Writers take for granted that talent, education and dedication do not necessarily lead to material success. This particular reality has come as an ice-water shock, however, to those who followed the beaten path from A-levels to university assuming it would lead them right into a secure job in their chosen field. During the boom years this progression seemed irrefutable; like two-plus-two equalling four. All you had to do, in order to have a comfortable life, was learn something useful like business, banking, marketing, or management, and then sashay into a comfortable office, regular paid holidays and the eventual promise of a respectable three-bedroom semi somewhere on the commuter belt. When there were plenty of well-paid jobs available choosing to pursue English or creative writing was seen as at best frivolous, and at worst a dangerous brand of stubborn, self-defeating stupidity. Writers, like other artists, were asked: “Why don’t you get a proper job?” Now, there is no such thing as a “proper job”. Graduate unemployment is at a record high and it isn’t just humanities students who can’t find jobs. According to the BBC more electrical engineers are unemployed than are modern languages graduates, and fine arts is no worse a course, in terms of employment potential, than economics or civil engineering. The promise of the proper job turns out to be hollow.

Because English students and writers have never really participated in the collective fantasy of eternal satisfaction through consumption we are uniquely placed to help our stunned compatriots make necessary adjustments. Creative writers and English students don’t make calculations based on salary packages; we choose differently. We don’t talk about how much money we will be earning in five years, but about the novel we’re writing, our next article, or the screen-play we are going to adapt. Since we have no corporate ladder to climb, no water-cooler politicking to do, we spend our time reading, writing blogs, publishing journals, running workshops or teaching. We define ourselves by what we create in a world where the phrase “creative type” is commonly used as a pejorative. Compelled to question the petty orthodoxies about what we should or shouldn’t do with our lives, creative writers develop the habit of asking questions, of deciding for ourselves – day by day – who we are and how we want to live. “Freedom is a choice,” Hunter Thompson said, “You decide who you are by what you do.” Because writers have typically fallen outside of society’s casual assumptions about money and success we have learned the art of self-definition.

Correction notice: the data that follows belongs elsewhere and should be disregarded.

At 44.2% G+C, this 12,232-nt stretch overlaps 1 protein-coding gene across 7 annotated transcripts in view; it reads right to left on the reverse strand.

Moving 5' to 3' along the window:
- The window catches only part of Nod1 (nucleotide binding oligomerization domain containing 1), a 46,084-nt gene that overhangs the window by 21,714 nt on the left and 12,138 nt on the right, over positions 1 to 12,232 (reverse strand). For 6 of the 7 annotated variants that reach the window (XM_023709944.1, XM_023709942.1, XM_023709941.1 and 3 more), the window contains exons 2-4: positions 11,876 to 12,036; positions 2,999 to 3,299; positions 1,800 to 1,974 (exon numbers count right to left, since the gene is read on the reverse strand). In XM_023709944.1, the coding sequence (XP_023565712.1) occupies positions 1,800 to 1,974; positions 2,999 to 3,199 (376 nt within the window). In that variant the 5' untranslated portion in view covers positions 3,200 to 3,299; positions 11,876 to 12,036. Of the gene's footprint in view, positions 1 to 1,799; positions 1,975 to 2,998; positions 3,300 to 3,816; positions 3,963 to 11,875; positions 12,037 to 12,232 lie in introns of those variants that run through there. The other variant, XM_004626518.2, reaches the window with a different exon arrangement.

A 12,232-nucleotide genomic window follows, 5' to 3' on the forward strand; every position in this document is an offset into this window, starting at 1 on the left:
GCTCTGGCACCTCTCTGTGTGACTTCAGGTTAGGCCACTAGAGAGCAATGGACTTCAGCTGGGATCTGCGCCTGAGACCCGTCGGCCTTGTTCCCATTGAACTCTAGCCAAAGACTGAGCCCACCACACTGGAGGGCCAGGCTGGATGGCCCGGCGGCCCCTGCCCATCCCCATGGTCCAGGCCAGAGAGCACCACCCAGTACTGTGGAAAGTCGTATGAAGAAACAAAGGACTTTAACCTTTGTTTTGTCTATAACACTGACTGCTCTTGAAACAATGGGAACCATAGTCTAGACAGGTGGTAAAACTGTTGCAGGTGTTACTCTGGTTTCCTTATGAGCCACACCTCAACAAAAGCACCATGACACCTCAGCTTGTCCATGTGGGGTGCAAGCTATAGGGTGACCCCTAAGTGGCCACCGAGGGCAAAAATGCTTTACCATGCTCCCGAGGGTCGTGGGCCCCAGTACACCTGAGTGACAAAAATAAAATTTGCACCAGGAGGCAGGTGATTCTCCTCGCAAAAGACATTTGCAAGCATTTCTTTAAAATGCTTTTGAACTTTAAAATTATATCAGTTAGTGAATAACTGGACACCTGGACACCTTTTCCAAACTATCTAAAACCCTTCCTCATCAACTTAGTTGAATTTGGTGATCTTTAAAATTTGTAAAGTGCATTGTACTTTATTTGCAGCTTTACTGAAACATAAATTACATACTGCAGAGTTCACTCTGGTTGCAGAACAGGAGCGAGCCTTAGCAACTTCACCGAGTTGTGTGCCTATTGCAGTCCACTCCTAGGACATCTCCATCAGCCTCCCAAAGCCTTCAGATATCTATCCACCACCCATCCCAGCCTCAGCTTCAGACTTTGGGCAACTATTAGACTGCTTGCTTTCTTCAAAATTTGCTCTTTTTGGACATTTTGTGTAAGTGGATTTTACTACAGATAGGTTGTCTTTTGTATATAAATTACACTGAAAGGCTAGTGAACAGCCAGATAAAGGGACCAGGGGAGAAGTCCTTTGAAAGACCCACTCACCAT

Writers have valuable truths to share in an age of austerity. We can encourage people to stop chasing illusive financial gains and focus on building a life around work they love. We are here to testify that creative work is a vital and satisfying life choice, not a privilege of rich dilettantes. Most of all, writers are proof that poverty is not fatal. We know from experience that there are many ways to take the sting out of a scant bank balance. Our leisure time is different: most writers don’t spend Saturday afternoons shopping, or own the latest flat-screen TV. Instead of going to restaurants we have friends round for dinner. We cultivate gardens, learn to sew or cook, take the time to bake home-made Christmas treats or make our own marmalade. We are familiar with frugality, with library cards, discount vouchers, charity shops, battered trainers and hand-made gifts. Rather than feel deprived, writers and “lifetime English majors” embrace the challenge of freedom and creativity, and can help show society that there is more to life than scrambling up the property ladder, or wearing the latest fashion. As Henry David Thoreau, a writer who knew a great deal about austerity, so beautifully articulated: “It is life nearest the bone where it is sweetest…. Superfluous wealth can buy superfluities only. Money is not required to buy one necessary of the soul.”